Nutrition Science

Nutrition research is the underpinning of our programs and outreach. ENC is dedicated to providing accurate and up-to-date information on eggs, nutrition and health. Below is a collection of both ENC-funded research and relevant studies.

To learn more about our competitive research program, click here.

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New Research Further Confirms that Egg Intake Does Not Raise the Risk for Heart Disease

eggs

In 2016, the long-standing limit on cholesterol intake was lifted with the release of the 2015-2020 Dietary Guidelines for Americans, a decision based on years of research suggesting the connection between dietary and plasma cholesterol is minimal. This was welcome news for egg-enthusiasts everywhere, but came with one caveat: a compound called trimethylamine-N-oxide (TMAO) that appears to increase risk for heart disease. TMAO is a byproduct of choline, an important nutrient of which eggs are an excellent source. The prevailing hypothesis is that choline-containing foods, such as eggs, may elevate plasma TMAO. The good news is that it’s not quite so straightforward. Continue reading “New Research Further Confirms that Egg Intake Does Not Raise the Risk for Heart Disease”

Is Breakfast the Most Important Meal of the Day for Kids? The Study Design May Determine the Results

scrambled-eggs-breakfast

The subject of ‘breakfast’ has certainly become controversial in recent years. Once heralded as the ‘most important meal of the day’, new research has challenged this thinking. For example, intervention studies in adults have shown no distinct advantage of breakfast consumption for weight loss or metabolic health versus breakfast skipping. The debate continues in the scientific literature. Continue reading “Is Breakfast the Most Important Meal of the Day for Kids? The Study Design May Determine the Results”

Whole foods high in protein, fiber and whole grains may enhance satiety when consumed as snacks

hard-boiled-egg-dippers

Featured article in the January 2017 issue of Nutrition Research Update

A recent paper published in Advances in Nutrition summarized evidence on associations between snacking and both satiety and body weight. Although snacking is a source of calories, it can also be satiating and promote appetite control at subsequent meals. Based on published literature on snacking food choices and behaviors, the paper reported that “whole foods high in protein, fiber and whole grains (e.g., nuts, yogurt, prunes, and popcorn) enhance satiety when consumed as snacks.” They also noted “the evidence concerning the effects of snack foods on obesity has been mixed, with a number of intervention and observation studies not finding a link between snack foods and increased weight status.”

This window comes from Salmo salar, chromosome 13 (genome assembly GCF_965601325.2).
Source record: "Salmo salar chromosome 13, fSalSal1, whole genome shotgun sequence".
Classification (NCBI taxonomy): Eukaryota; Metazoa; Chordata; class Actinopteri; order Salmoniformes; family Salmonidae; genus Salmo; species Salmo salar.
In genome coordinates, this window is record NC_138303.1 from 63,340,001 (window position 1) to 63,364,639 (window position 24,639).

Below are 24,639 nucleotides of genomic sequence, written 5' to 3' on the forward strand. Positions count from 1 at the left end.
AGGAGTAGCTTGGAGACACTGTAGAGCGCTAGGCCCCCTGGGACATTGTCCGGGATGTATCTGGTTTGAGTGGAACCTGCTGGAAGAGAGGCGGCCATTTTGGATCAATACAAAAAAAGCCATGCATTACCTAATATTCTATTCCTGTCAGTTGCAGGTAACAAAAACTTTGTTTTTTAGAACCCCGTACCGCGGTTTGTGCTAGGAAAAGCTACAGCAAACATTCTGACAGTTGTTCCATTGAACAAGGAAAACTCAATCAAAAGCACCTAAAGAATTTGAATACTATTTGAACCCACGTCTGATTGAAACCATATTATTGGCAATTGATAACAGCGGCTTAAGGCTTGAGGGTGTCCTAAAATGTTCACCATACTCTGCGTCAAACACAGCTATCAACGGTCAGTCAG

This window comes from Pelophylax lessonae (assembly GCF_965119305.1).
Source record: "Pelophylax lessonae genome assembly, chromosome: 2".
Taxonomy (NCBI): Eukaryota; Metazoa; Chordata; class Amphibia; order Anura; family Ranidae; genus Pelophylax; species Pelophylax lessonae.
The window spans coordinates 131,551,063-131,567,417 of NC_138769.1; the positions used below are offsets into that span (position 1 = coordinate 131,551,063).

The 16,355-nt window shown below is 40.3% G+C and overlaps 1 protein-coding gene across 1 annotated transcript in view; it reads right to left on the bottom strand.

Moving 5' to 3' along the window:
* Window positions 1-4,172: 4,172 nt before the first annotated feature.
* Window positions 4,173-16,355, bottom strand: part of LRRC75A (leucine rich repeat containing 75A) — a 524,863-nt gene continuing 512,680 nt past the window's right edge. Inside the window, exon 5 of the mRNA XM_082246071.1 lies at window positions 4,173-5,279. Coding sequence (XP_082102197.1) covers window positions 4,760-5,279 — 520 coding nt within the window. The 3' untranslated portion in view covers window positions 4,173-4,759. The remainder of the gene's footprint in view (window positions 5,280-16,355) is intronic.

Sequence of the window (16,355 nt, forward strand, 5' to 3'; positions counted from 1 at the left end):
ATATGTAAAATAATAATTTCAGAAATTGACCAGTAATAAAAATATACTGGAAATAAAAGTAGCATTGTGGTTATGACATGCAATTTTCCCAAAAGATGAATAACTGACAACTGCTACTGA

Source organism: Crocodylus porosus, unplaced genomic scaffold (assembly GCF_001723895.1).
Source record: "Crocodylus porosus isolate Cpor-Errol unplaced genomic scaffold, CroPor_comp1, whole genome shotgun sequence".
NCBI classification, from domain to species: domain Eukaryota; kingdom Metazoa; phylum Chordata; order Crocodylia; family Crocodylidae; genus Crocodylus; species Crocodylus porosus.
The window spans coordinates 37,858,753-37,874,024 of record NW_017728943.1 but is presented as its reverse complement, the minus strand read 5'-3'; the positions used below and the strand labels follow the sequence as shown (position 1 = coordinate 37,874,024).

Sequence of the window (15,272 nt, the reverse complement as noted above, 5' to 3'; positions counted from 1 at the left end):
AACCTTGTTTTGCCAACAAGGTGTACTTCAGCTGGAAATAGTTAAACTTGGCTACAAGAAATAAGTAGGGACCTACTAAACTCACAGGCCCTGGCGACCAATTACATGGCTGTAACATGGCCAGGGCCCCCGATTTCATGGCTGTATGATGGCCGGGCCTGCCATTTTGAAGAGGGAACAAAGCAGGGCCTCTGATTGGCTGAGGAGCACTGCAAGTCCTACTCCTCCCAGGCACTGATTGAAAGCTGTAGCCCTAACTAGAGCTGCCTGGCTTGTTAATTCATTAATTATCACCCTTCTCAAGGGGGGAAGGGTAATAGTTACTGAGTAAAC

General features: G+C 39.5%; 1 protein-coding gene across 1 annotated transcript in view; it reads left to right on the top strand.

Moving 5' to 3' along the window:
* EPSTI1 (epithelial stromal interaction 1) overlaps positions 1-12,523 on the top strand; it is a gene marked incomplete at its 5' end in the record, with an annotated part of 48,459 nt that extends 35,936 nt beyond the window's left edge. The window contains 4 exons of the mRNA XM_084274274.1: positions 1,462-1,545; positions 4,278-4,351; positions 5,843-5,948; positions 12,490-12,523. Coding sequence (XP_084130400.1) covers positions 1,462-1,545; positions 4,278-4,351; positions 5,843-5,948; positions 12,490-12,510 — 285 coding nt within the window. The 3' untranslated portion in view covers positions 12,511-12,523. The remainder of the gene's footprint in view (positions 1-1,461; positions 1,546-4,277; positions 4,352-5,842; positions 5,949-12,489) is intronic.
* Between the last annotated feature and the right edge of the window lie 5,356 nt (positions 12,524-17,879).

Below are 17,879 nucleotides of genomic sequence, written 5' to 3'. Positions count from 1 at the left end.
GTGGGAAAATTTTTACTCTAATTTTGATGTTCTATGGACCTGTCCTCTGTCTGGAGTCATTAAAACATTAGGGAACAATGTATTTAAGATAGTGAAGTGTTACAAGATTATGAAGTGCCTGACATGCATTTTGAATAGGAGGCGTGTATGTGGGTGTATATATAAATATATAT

In conclusion, this review suggests that “judicious selection of snack foods has the potential to contribute valuable nutrients to the daily diet… [and] contribute to satiety, with higher-protein foods having the strongest effect.”

Reference Citation
Njike VY, Smith TM, Shuval O, Shuval K, Edshteyn I, Kalantari V, Yaroch AL. Snack Food, Satiety, and Weight. Adv Nutr. 2016;7:866-78.



							

Daily Egg Consumption Does Not Affect Glucose Markers in Type 2 Diabetes

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Featured article in the January, 2017 Issue of Nutrition Research Update; written by Dr. Valentine Njike, Assistant Director of Research and Evaluation at the Yale Griffin Prevention Research Center.

Adhering to a healthful diet is paramount to control blood glucose levels in type 2 diabetes (1). Weight reduction is an important goal as well when controlling blood glucose levels (2). Specifically, a 5 to 7 percent reduction in body weight can improve insulin sensitivity, decrease fasting glucose levels, and reduce the need for some diabetes medications (3-7). Foods with little or no effect on blood glucose levels are typically recommended to control blood glucose in persons with Type 2 diabetes (8). Despite the fact that eggs have little or no effect on a person’s blood glucose level, their inclusion in a healthful diet for adults with type 2 diabetes has been questioned because some epidemiological studies have shown that people who include eggs in their diets have a higher incidence of type 2 diabetes (9-10). A recent large-scale study that combined and analyzed the results of several studies has found an association between egg consumption and the incidence of type 2 diabetes in U.S.-based studies. However, this association has not been observed in studies conducted outside of the U.S. (11).